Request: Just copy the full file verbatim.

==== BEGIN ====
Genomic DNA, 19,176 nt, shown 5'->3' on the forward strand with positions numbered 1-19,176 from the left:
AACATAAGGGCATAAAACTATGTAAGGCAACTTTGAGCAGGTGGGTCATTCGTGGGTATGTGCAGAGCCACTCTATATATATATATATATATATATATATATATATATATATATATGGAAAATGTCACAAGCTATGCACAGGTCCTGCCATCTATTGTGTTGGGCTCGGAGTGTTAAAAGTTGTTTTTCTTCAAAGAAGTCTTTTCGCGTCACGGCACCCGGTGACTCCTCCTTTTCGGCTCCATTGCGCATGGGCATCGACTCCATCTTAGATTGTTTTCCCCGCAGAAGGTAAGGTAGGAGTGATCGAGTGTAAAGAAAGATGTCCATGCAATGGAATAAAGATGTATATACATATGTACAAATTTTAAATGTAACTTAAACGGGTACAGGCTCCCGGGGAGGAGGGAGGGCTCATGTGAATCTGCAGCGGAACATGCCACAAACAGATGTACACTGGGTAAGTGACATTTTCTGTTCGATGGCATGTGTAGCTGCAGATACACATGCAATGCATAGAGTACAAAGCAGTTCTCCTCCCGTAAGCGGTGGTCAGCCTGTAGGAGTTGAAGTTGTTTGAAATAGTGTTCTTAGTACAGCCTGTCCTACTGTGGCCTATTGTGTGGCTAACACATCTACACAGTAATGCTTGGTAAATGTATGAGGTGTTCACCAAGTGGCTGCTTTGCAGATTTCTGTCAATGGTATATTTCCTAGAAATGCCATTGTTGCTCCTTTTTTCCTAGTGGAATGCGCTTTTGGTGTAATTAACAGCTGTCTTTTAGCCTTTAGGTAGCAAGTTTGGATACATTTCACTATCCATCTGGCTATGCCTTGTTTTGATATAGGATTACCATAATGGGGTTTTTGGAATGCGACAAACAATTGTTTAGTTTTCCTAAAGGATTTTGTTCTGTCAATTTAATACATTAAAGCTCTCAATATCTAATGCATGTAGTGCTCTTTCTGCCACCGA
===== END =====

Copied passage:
Genomic DNA, 19,176 nt, shown 5'->3' on the forward strand with positions numbered 1-19,176 from the left:
AACATAAGGGCATAAAACTATGTAAGGCAACTTTGAGCAGGTGGGTCATTCGTGGGTATGTGCAGAGCCACTCTATATATATATATATATATATATATATATATATATATATATATGGAAAATGTCACAAGCTATGCACAGGTCCTGCCATCTATTGTGTTGGGCTCGGAGTGTTAAAAGTTGTTTTTCTTCAAAGAAGTCTTTTCGCGTCACGGCACCCGGTGACTCCTCCTTTTCGGCTCCATTGCGCATGGGCATCGACTCCATCTTAGATTGTTTTCCCCGCAGAAGGTAAGGTAGGAGTGATCGAGTGTAAAGAAAGATGTCCATGCAATGGAATAAAGATGTATATACATATGTACAAATTTTAAATGTAACTTAAACGGGTACAGGCTCCCGGGGAGGAGGGAGGGCTCATGTGAATCTGCAGCGGAACATGCCACAAACAGATGTACACTGGGTAAGTGACATTTTCTGTTCGATGGCATGTGTAGCTGCAGATACACATGCAATGCATAGAGTACAAAGCAGTTCTCCTCCCGTAAGCGGTGGTCAGCCTGTAGGAGTTGAAGTTGTTTGAAATAGTGTTCTTAGTACAGCCTGTCCTACTGTGGCCTATTGTGTGGCTAACACATCTACACAGTAATGCTTGGTAAATGTATGAGGTGTTCACCAAGTGGCTGCTTTGCAGATTTCTGTCAATGGTATATTTCCTAGAAATGCCATTGTTGCTCCTTTTTTCCTAGTGGAATGCGCTTTTGGTGTAATTAACAGCTGTCTTTTAGCCTTTAGGTAGCAAGTTTGGATACATTTCACTATCCATCTGGCTATGCCTTGTTTTGATATAGGATTACCATAATGGGGTTTTTGGAATGCGACAAACAATTGTTTAGTTTTCCTAAAGGATTTTGTTCTGTCAATTTAATACATTAAAGCTCTCAATATCTAATGCATGTAGTGCTCTTTCTGCCACCGA